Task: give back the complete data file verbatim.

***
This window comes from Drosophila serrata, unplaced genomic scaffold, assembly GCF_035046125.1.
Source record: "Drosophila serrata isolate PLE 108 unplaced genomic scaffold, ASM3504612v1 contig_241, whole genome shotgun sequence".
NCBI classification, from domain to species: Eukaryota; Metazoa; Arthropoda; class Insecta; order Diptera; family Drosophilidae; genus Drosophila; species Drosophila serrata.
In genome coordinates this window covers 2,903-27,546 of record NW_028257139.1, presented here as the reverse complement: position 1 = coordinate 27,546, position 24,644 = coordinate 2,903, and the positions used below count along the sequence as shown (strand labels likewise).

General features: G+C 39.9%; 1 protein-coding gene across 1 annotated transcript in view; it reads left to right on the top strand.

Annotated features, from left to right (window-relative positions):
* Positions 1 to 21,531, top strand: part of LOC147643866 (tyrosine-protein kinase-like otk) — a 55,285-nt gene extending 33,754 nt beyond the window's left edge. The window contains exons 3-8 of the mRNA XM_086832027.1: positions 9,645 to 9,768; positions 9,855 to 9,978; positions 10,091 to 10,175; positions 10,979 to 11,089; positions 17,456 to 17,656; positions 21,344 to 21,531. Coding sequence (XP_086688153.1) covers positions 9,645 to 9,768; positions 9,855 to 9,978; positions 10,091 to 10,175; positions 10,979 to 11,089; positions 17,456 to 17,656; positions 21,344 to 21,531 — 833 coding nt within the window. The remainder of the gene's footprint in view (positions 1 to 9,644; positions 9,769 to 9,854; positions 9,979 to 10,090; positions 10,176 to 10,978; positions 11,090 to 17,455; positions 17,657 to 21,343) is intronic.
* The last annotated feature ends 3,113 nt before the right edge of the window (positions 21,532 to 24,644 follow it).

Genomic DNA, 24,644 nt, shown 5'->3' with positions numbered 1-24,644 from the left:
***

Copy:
This window comes from Drosophila serrata, unplaced genomic scaffold, assembly GCF_035046125.1.
Source record: "Drosophila serrata isolate PLE 108 unplaced genomic scaffold, ASM3504612v1 contig_241, whole genome shotgun sequence".
NCBI classification, from domain to species: Eukaryota; Metazoa; Arthropoda; class Insecta; order Diptera; family Drosophilidae; genus Drosophila; species Drosophila serrata.
In genome coordinates this window covers 2,903-27,546 of record NW_028257139.1, presented here as the reverse complement: position 1 = coordinate 27,546, position 24,644 = coordinate 2,903, and the positions used below count along the sequence as shown (strand labels likewise).

General features: G+C 39.9%; 1 protein-coding gene across 1 annotated transcript in view; it reads left to right on the top strand.

Annotated features, from left to right (window-relative positions):
* Positions 1 to 21,531, top strand: part of LOC147643866 (tyrosine-protein kinase-like otk) — a 55,285-nt gene extending 33,754 nt beyond the window's left edge. The window contains exons 3-8 of the mRNA XM_086832027.1: positions 9,645 to 9,768; positions 9,855 to 9,978; positions 10,091 to 10,175; positions 10,979 to 11,089; positions 17,456 to 17,656; positions 21,344 to 21,531. Coding sequence (XP_086688153.1) covers positions 9,645 to 9,768; positions 9,855 to 9,978; positions 10,091 to 10,175; positions 10,979 to 11,089; positions 17,456 to 17,656; positions 21,344 to 21,531 — 833 coding nt within the window. The remainder of the gene's footprint in view (positions 1 to 9,644; positions 9,769 to 9,854; positions 9,979 to 10,090; positions 10,176 to 10,978; positions 11,090 to 17,455; positions 17,657 to 21,343) is intronic.
* The last annotated feature ends 3,113 nt before the right edge of the window (positions 21,532 to 24,644 follow it).

Genomic DNA, 24,644 nt, shown 5'->3' with positions numbered 1-24,644 from the left: